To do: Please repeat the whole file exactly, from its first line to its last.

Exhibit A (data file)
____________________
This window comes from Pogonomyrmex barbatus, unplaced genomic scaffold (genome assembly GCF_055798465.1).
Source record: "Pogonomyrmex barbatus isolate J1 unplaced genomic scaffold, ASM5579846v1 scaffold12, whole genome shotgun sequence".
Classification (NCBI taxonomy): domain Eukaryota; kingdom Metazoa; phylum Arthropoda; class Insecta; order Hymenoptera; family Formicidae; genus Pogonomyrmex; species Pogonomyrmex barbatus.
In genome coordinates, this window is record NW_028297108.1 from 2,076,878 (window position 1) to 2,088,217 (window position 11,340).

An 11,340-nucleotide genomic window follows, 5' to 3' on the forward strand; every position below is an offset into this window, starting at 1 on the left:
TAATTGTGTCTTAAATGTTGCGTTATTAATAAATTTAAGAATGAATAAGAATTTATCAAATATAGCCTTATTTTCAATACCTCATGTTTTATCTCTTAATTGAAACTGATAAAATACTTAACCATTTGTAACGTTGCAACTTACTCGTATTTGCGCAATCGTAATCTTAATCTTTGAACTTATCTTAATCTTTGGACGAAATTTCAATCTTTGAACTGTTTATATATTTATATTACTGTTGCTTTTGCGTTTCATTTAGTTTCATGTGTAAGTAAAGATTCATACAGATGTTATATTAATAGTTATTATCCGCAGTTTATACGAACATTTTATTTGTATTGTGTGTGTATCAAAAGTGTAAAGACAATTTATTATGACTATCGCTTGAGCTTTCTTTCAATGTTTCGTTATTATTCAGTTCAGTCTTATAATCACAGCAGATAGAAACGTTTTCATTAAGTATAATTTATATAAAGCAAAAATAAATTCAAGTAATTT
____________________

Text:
This window comes from Pogonomyrmex barbatus, unplaced genomic scaffold (genome assembly GCF_055798465.1).
Source record: "Pogonomyrmex barbatus isolate J1 unplaced genomic scaffold, ASM5579846v1 scaffold12, whole genome shotgun sequence".
Classification (NCBI taxonomy): domain Eukaryota; kingdom Metazoa; phylum Arthropoda; class Insecta; order Hymenoptera; family Formicidae; genus Pogonomyrmex; species Pogonomyrmex barbatus.
In genome coordinates, this window is record NW_028297108.1 from 2,076,878 (window position 1) to 2,088,217 (window position 11,340).

An 11,340-nucleotide genomic window follows, 5' to 3' on the forward strand; every position below is an offset into this window, starting at 1 on the left:
TAATTGTGTCTTAAATGTTGCGTTATTAATAAATTTAAGAATGAATAAGAATTTATCAAATATAGCCTTATTTTCAATACCTCATGTTTTATCTCTTAATTGAAACTGATAAAATACTTAACCATTTGTAACGTTGCAACTTACTCGTATTTGCGCAATCGTAATCTTAATCTTTGAACTTATCTTAATCTTTGGACGAAATTTCAATCTTTGAACTGTTTATATATTTATATTACTGTTGCTTTTGCGTTTCATTTAGTTTCATGTGTAAGTAAAGATTCATACAGATGTTATATTAATAGTTATTATCCGCAGTTTATACGAACATTTTATTTGTATTGTGTGTGTATCAAAAGTGTAAAGACAATTTATTATGACTATCGCTTGAGCTTTCTTTCAATGTTTCGTTATTATTCAGTTCAGTCTTATAATCACAGCAGATAGAAACGTTTTCATTAAGTATAATTTATATAAAGCAAAAATAAATTCAAGTAATTT